Up until 1877, St. George the Martyr was included in the Diocese of Winchester; an ancient diocese covering a vast area of Southern England. In 1877, the church was incorporated into the Diocese of Rochester. In the early 20th century, it was decided that South London should be made into its own diocese, and the Diocese of Southwark was formed. St. George the Martyr was incorporated into this new diocese in 1905 and is currently still in the diocese.
The original medieval parish covered a large area from the open space of St. George’s Fields south of the church with its eastern boundaries being down the Old Kent Road. By 1725, the parish is described as being of a radius of around six miles including fields and garden areas. It included 1478 households and around 5912 people. The 19th century saw the start of rapid population growth in the Borough area. In 1807, the population of the parish was 24,043. This continued to rise, and had reached 50,000 by 1840. This caused negative effects on housing and sanitation, and the parish became one of the poorest in London.
During the 19th century, due to the population increase, six new parishes were formed out of land once belonging to the original St. George’s parish. In 1843, St. Mary Magdalene was formed, along with St. Stephen’s Manciple Street in 1850. The parish of St. Jude’s was also formed in 1850, with St. Michael and All Angels, Lant Street, being formed in 1867 and St. Alphege’s in 1872.
At the turn of the 20th century, the parish continued to be one of the poorest in London. However, a strong sense of community existed in the parish. A description of church life in the 1930s shows a poor but thriving community where ‘the extreme poverty, the Sunday school numbered in hundreds, the mass weddings (the church usually filled with an inebriated congregation)’ prevailed. Indeed, these mass weddings were commented on by Mary Pinder, a member of the congregation in the 1930s, and seem to have consisted of numerous couples lined up along the chancel arch and being married at the same time.
Before the creation of the NHS in 1948, health and poor relief was often centred on parish churches. This is evidenced by the many accounts of poor relief logged in the parish accounts from the 19th and early 20th centuries. The church also had a close connection with the Ranyard Mission, set up to work with London’s poor. In 1935, a Ranyard Nurse and Ranyard Lady Worker were employed at the church, as well as the Rector, two curates and a Mr. Earnest Cook. In 1941, a Miss. Iris Dean was nurse at St. George’s and St. Michael’s Parishes.
During the post-Second World War era, the independent parishes founded in the 19th century were gradually reunited with St. George’s parish. St. Michael’s and All Angels was reunited in 1953. St. Stephen’s was reunited in 1964. In 1976, St. Jude’s church closed and the parish was amalgamated with St. Paul’s. In 1965, the population of the parish was 5380 and in the same year the church conducted 37 baptisms and had 106 Easter Communicants.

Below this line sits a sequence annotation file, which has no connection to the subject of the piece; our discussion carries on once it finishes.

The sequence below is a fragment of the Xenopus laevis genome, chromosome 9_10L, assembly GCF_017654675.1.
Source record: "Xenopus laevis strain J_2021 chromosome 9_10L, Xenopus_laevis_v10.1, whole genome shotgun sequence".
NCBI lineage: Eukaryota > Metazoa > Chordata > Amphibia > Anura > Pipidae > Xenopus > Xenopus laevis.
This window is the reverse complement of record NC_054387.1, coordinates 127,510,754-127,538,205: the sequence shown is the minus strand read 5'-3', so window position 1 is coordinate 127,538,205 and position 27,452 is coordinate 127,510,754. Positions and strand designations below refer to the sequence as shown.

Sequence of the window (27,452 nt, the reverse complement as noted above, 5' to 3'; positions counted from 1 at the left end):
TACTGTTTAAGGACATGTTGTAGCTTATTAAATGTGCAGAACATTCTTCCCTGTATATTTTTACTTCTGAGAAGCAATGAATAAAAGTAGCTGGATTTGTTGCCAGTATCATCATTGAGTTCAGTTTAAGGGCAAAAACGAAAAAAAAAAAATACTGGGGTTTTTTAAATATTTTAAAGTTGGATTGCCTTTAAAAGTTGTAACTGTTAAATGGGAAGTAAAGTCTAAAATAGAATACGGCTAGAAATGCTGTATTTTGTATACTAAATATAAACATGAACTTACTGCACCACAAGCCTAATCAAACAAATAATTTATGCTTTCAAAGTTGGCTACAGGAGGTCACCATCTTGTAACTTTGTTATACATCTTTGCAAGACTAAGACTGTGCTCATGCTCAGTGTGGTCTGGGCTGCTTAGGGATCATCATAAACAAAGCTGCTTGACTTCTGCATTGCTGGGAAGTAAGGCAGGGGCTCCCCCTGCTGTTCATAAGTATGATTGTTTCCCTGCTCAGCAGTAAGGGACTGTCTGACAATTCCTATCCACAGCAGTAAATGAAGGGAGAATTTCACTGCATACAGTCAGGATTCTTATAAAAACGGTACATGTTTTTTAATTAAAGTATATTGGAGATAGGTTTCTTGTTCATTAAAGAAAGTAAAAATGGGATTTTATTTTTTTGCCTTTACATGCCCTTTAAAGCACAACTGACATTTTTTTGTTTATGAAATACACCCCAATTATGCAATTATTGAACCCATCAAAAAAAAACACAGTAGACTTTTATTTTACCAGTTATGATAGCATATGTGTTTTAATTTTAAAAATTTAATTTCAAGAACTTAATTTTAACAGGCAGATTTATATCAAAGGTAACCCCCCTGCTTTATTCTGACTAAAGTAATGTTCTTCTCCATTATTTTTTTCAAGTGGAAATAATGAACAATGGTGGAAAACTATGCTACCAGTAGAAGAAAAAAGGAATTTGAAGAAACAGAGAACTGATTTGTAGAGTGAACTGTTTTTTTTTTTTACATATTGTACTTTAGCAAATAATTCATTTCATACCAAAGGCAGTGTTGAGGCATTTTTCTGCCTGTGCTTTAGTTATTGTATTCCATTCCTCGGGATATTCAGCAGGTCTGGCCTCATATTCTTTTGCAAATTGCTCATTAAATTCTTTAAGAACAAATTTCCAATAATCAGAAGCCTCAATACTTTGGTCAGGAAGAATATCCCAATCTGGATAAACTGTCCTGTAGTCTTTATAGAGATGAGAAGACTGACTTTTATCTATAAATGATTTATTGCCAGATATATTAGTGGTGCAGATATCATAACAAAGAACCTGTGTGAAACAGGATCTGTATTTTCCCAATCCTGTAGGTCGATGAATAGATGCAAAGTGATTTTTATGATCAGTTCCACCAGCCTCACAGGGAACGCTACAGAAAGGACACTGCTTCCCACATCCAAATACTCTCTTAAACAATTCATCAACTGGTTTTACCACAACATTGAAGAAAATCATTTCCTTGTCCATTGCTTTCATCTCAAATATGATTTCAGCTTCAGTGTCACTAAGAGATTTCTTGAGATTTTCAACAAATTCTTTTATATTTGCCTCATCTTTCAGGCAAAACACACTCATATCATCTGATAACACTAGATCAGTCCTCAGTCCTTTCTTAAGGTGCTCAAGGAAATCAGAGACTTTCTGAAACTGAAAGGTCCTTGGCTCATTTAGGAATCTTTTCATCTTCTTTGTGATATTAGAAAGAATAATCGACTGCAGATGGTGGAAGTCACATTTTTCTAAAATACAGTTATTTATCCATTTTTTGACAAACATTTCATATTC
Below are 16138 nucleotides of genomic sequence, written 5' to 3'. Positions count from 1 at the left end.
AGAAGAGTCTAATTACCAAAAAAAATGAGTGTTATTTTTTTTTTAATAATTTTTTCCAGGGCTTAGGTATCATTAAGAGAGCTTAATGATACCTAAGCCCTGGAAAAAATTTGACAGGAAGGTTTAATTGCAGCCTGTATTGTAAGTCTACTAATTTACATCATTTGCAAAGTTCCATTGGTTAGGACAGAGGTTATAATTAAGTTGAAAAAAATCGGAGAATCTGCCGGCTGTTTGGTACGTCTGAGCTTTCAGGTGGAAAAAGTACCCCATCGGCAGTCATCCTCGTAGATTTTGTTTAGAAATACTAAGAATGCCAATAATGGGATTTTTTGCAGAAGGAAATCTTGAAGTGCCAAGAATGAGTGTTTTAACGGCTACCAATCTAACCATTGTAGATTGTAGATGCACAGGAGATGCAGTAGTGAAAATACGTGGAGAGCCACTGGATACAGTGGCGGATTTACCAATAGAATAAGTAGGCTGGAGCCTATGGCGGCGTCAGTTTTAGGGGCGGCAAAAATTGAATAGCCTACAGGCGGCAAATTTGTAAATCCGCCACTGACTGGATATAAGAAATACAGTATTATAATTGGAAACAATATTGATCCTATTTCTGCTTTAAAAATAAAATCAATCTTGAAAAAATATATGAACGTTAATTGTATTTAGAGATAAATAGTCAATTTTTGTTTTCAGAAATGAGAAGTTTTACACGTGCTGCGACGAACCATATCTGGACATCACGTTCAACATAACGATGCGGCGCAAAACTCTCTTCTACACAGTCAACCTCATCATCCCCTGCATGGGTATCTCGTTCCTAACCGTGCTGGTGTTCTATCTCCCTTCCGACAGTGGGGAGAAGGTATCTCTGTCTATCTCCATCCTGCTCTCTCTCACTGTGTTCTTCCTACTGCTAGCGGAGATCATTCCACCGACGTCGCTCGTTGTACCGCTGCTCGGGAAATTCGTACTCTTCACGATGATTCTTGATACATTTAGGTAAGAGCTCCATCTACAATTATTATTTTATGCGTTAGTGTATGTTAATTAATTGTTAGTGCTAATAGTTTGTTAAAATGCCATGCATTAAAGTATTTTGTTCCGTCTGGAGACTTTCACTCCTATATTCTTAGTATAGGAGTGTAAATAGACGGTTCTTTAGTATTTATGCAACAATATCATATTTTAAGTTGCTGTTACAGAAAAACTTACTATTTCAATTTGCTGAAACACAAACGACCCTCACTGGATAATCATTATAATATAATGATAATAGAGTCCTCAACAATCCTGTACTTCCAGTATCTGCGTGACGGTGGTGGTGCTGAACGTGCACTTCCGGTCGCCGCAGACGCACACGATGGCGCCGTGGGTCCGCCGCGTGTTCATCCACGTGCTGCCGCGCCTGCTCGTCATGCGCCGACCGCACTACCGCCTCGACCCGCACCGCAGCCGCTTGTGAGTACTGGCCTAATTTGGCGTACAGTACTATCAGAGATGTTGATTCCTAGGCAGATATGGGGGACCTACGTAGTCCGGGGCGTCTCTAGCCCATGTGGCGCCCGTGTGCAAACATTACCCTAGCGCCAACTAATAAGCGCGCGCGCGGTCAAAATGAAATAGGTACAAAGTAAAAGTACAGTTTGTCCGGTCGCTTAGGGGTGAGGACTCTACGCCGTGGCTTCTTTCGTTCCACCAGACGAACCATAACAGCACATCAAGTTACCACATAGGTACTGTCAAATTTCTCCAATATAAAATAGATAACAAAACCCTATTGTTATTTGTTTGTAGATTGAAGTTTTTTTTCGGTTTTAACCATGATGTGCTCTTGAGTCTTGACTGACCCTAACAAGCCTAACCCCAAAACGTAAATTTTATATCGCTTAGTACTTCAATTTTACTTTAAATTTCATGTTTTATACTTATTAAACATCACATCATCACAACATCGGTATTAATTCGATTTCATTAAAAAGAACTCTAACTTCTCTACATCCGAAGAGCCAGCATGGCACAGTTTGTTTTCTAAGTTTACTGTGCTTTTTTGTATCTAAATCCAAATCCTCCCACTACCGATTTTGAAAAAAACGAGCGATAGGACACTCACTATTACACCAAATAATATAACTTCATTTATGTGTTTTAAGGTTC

In the summer of 1991, St. George’s benefice was joined with that of St. Jude’s. Some of the parish of St. Saviour with All Hallows (Southwark Cathedral’s parish) was annexed to St. George’s, but part of St. George’s parish was transferred to Holy Trinity with St. Matthew. With all the parish boundary changes, St. George’s commissioned a survey entitled ‘Parish and People ‘92’, which aimed at studying the new parish boundaries and population make up. This survey was conducted by members of the congregation.
St. George the Martyr and the church of St. Alphege have had a strong relationship with each other. St. Alphege was formed due to a Diocesan mission- parishes formed from mission districts, college or school missions. Originally, it was formed as a sub-parish of St. George the Martyr, with a chapel being built. It was described as ‘a poor parish in the middle of poor parishes’. A permanent church was built on Lancaster Street in 1882. This building was declared redundant in 1983 and demolished in 1991. In 1992, after the death of Fr. Eric Mathieson, the last independent incumbent at St. Alphege’s, the incumbencies of St. George the Martyr and St. Alphege were united under one priest. There had been a long standing agreement that when Fr. Mathieson retired or died, the parishes would unite. On 12th January 1994, the PCCs from both churches voted in favour of uniting the parishes together, and this was. Provision was made for a space for the congregation of St. Alphege to worship on the ground floor of. St. Alphege Hall, on King’s Bench Street. This was renovated in 1993 and reopened in 1994. The hall was still in occasional use up until around 2011, with it being rented out and used for services. In 2017, it was rented out to an estate agent, being a useful source of income for St. George the Martyr. In around 2004, the parish boundary was adjusted slightly eastwards to include Manciple Street where the current Rectory is located, as well as other areas.